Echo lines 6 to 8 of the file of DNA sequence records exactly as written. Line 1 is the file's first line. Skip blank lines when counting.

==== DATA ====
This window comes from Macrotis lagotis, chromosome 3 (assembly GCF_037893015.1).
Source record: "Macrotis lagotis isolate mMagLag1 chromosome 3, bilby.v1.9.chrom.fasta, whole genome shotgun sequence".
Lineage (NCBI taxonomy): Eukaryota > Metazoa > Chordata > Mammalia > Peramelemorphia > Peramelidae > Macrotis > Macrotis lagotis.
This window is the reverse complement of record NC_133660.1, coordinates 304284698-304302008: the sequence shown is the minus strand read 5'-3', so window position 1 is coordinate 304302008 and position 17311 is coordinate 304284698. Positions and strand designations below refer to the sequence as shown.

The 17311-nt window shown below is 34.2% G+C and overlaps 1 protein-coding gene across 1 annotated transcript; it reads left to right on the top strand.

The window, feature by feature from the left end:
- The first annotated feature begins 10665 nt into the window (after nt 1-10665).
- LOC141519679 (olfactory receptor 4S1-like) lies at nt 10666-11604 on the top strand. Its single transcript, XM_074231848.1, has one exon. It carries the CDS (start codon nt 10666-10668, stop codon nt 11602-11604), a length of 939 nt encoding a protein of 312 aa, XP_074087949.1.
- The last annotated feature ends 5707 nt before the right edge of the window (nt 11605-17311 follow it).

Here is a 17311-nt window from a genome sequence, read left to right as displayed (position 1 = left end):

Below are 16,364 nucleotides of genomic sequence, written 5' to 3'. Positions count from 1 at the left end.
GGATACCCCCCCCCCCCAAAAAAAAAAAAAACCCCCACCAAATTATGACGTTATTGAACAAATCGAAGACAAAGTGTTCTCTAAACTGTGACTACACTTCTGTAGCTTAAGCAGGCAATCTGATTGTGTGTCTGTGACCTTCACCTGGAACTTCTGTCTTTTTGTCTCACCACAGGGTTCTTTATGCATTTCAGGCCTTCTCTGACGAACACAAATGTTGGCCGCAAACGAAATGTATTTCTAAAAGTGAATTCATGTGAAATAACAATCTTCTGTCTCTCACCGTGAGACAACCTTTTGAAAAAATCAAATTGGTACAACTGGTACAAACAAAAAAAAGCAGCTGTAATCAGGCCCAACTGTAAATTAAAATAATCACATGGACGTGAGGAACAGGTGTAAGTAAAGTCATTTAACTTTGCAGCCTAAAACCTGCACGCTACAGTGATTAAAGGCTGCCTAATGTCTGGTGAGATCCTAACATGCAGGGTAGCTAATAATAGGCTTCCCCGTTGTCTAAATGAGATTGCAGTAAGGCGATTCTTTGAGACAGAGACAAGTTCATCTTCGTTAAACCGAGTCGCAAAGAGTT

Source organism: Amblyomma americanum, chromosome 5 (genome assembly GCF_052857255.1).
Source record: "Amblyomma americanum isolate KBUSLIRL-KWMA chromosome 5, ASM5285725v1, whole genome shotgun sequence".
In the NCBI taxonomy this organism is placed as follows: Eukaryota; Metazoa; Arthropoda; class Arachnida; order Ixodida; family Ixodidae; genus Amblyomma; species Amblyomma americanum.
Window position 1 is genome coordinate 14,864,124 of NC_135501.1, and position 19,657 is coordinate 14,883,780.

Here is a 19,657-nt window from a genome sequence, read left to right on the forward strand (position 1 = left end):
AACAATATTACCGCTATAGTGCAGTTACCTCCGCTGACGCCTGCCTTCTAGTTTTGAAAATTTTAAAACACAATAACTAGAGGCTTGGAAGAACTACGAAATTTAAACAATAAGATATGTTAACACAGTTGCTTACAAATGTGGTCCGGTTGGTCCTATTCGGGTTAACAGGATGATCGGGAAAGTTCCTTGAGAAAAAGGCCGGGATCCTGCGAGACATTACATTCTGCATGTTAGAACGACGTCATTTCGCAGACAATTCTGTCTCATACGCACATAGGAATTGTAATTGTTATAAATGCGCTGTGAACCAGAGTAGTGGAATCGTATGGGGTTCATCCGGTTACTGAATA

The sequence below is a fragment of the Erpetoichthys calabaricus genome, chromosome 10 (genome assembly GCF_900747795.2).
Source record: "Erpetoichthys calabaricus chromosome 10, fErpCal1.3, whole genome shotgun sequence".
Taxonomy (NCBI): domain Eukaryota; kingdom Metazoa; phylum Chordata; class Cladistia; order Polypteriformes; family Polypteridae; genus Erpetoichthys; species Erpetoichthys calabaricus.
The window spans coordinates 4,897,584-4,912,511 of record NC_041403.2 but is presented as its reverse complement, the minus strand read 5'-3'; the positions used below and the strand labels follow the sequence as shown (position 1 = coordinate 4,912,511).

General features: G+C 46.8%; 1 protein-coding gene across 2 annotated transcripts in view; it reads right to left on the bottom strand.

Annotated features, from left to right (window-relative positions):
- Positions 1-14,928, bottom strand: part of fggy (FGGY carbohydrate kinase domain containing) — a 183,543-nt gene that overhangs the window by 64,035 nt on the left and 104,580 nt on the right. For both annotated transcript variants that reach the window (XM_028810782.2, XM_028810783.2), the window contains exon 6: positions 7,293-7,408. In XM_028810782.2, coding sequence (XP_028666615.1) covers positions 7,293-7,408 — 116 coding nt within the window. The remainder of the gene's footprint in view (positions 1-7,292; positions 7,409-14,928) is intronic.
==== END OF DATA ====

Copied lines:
The window, feature by feature from the left end:
- The first annotated feature begins 10665 nt into the window (after nt 1-10665).
- LOC141519679 (olfactory receptor 4S1-like) lies at nt 10666-11604 on the top strand. Its single transcript, XM_074231848.1, has one exon. It carries the CDS (start codon nt 10666-10668, stop codon nt 11602-11604), a length of 939 nt encoding a protein of 312 aa, XP_074087949.1.